‘Love and admiration’ for Charlie

More than 90 brethren were present in Warrington Masonic Hall to help Charlie Appleton celebrate the golden anniversary of his initiation into Freemasonry. Assistant Provincial Grand Master Kevin Poynton said the very large attendance showed the love and admiration of the brethren for Charlie.

Charlie Appleton (center) is pictured with Kevin Poynton and Andy Barton.

Charlie Appleton (center) is pictured with Kevin Poynton and Andy Barton.

Kevin was escorted into the Lodge of Charity No 2651 by five grand officers: Dennis Rudd, Jack Forsyth, Stan Churm, Derek Hunt and Chris Eyres. They were accompanied by Andrew Barton the Warrington Group Chairman, Provincial Junior Grand Deacon Paul Rigby along with acting deacons Paul Bullock and Brian Hargreaves, under the direction of Deputy Provincial Grand Director of Ceremonies Mark Barton.

The WM Mal Myers welcomed Kevin into the lodge and said the lodge was ‘truly privileged’ to have Kevin as its principal guest. He offered the gavel to Kevin who accepted and occupied the WM’s chair. Kevin said: “Before I begin the golden anniversary celebration of Charles Appleton, I would like to take this opportunity to thank the worshipful master and the brethren of the Lodge of Charity for allowing me to take part in the celebrations this evening.”

Kevin started his address by saying that Freemasonry in his part of the world over the past 12 months has been privileged to witness quite a number of brethren who have joined the exclusive ‘Fifties’ club and he said we are proud also to have a ‘sixties’ club, and if the great architect spares us soon we will have a ‘seventies’ club too! Kevin said it is without doubt one of the privileges of an Assistant Provincial Grand Master to be invited to take part in the celebrations and he never cease to be amazed at the some of the history that he has looked through and it really is testimony to the strength of character of all of those brethren who have reached that milestone.

Continuing Kevin said: “Brethren it is said that the greatest of all happiness is to you know that you are loved – the very fact that there are so many brethren here this evening who have made the journey to take part in this evening’s celebration only serves to reinforce that statement and shows the high regard that we all have for our celebrant.

I would now like to offer you a short history that I have prepared in the hope that you will, in some small way, share with me the absolute delight that I have enjoyed in preparing it. But in order to do that I must first tell you who that person is, and I am going to use his Sunday name.” Kevin then asked Mark Barton, to place Charles Edward Appleton, Past Provincial Junior Grand Warden of the Province of West Lancashire on the floor of the lodge and ensure he was comfortable.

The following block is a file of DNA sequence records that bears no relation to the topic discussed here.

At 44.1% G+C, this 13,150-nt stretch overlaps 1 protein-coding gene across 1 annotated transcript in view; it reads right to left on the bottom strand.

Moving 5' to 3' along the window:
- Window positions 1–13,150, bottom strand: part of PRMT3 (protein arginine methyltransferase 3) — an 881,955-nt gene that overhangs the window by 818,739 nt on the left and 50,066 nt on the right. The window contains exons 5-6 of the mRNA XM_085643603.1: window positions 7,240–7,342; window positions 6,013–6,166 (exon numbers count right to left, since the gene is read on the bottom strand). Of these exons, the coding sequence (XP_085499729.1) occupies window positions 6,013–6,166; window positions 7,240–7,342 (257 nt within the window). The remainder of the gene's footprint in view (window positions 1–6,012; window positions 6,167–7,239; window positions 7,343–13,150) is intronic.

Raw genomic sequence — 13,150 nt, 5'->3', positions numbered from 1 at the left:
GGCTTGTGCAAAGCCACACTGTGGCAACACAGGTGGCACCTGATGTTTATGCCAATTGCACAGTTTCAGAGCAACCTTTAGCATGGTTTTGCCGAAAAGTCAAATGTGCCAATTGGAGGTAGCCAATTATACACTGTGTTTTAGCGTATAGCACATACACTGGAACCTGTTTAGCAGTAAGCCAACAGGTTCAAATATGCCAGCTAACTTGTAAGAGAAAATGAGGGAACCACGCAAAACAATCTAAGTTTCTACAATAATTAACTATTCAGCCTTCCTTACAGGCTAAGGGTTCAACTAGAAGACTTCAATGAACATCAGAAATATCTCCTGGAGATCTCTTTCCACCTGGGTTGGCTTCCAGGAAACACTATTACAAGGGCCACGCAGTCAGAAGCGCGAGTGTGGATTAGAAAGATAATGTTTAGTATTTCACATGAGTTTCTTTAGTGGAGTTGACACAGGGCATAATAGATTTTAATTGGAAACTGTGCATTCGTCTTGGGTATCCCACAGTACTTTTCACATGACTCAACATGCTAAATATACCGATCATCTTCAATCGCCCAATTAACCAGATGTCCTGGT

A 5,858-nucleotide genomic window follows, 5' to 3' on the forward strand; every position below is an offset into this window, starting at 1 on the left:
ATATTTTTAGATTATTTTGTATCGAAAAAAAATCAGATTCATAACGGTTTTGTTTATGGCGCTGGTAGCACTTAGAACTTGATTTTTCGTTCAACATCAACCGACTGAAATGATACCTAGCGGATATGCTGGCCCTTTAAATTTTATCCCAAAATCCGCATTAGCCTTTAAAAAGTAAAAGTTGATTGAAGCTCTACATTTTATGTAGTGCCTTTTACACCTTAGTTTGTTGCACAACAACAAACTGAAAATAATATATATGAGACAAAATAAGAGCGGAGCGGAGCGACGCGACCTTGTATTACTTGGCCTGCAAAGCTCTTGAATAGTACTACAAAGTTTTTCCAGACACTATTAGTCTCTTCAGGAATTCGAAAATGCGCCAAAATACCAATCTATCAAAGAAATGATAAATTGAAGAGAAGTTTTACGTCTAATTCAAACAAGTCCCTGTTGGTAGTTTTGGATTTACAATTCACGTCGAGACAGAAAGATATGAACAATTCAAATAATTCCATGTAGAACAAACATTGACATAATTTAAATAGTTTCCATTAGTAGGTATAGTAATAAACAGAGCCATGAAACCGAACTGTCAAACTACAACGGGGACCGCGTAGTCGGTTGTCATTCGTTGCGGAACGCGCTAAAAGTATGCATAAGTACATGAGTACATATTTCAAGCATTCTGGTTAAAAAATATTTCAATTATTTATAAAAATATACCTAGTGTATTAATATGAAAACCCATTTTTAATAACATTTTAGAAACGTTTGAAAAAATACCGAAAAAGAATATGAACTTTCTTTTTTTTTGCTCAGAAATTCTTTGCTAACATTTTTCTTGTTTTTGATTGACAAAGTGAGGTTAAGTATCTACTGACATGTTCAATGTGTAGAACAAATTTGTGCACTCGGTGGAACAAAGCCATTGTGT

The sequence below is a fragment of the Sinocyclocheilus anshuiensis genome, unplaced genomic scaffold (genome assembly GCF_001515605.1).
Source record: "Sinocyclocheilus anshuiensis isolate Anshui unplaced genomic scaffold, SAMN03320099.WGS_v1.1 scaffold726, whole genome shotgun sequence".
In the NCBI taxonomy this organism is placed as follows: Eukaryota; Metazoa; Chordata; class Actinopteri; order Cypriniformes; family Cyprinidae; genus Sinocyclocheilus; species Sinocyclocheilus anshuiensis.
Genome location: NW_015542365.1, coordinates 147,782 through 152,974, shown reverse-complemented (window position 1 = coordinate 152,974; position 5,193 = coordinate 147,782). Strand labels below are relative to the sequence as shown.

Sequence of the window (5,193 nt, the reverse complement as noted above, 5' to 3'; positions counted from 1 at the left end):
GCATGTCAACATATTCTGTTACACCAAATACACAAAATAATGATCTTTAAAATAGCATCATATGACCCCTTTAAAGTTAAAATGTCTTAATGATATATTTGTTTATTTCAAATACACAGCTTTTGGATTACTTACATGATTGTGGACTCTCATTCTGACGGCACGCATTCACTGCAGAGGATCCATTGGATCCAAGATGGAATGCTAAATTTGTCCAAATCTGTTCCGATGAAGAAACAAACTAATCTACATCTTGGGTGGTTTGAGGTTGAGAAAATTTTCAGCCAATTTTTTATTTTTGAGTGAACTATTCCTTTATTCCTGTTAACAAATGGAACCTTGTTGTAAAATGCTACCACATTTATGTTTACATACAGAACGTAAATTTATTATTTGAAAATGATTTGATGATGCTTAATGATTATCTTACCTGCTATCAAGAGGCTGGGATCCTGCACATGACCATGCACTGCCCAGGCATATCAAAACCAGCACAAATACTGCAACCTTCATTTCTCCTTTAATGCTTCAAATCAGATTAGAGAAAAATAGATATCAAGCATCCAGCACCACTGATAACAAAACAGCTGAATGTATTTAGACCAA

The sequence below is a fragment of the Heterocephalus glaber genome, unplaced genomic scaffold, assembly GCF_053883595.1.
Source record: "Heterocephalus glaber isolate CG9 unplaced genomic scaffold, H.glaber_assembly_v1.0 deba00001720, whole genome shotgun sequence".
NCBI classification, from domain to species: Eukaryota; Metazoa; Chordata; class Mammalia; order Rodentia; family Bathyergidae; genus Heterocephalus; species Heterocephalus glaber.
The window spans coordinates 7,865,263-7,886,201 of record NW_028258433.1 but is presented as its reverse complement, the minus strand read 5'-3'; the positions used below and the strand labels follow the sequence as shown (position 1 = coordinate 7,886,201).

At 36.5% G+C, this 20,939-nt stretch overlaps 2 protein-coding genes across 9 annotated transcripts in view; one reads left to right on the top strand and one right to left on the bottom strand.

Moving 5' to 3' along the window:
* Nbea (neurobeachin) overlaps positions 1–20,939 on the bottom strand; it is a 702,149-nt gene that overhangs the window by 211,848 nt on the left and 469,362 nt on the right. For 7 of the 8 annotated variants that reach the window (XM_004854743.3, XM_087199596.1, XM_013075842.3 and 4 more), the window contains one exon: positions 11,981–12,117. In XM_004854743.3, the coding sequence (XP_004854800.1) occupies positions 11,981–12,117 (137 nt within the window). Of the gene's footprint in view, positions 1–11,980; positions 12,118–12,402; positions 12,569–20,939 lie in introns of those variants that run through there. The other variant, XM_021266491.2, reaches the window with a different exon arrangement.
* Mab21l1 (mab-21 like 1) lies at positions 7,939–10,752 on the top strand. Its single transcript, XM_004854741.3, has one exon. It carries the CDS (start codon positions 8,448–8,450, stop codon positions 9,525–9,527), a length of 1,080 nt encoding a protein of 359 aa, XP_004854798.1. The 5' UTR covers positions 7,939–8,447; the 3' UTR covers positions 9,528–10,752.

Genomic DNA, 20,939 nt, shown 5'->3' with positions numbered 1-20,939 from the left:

Charlie Appleton is pictured with, left to right: Paul Rigby, Andy Barton, Stan Churm, Jack Forsyth, Kevin Poynton, Dennis Rudd, Chris Eyres, Derek Hunt, Provincial Grand Organist Stephen Derringer and Mark Barton.

Charlie Appleton is pictured with, left to right: Paul Rigby, Andy Barton, Stan Churm, Jack Forsyth, Kevin Poynton, Dennis Rudd, Chris Eyres, Derek Hunt, Provincial Grand Organist Stephen Derringer and Mark Barton.

Kevin then started his address: “Charles you were born in Fitzherbert Street in the Orford area of Warrington on 6 February 1943, a date brethren which he incidentally shares with the Manchester United air crash of 1958, the death of King George the VI and in 1978 the worst blizzard we had ever known in this country with 80 mile per hour winds and four inches of snow falling every hour.

Charlie was educated at Beamont Infant and Junior Schools and after passing his 11 plus, he went to Boteler Grammar School. Charlie loved all sport, so much so, that by his third year in Boteler he was playing football and cricket for the school 2nd 11’s. Although it has to be said that the only reason Charlie played football (in goal) was due to the fact he was dismayed that the goalkeepers were letting in so many stupid shots! In cricket, Charlie was a bowler and in his fourth year he was opening the bowling for the first 11 and it was playing against Helsby Grammar that he achieved his best ever figures of seven wickets for six runs! Charlie also played badminton and squash! With all these sporting activities Charlie may not have had time for academic studies, however, when he left Boteler he came away with 10 ‘O’ Levels and 1 ‘A’ level.”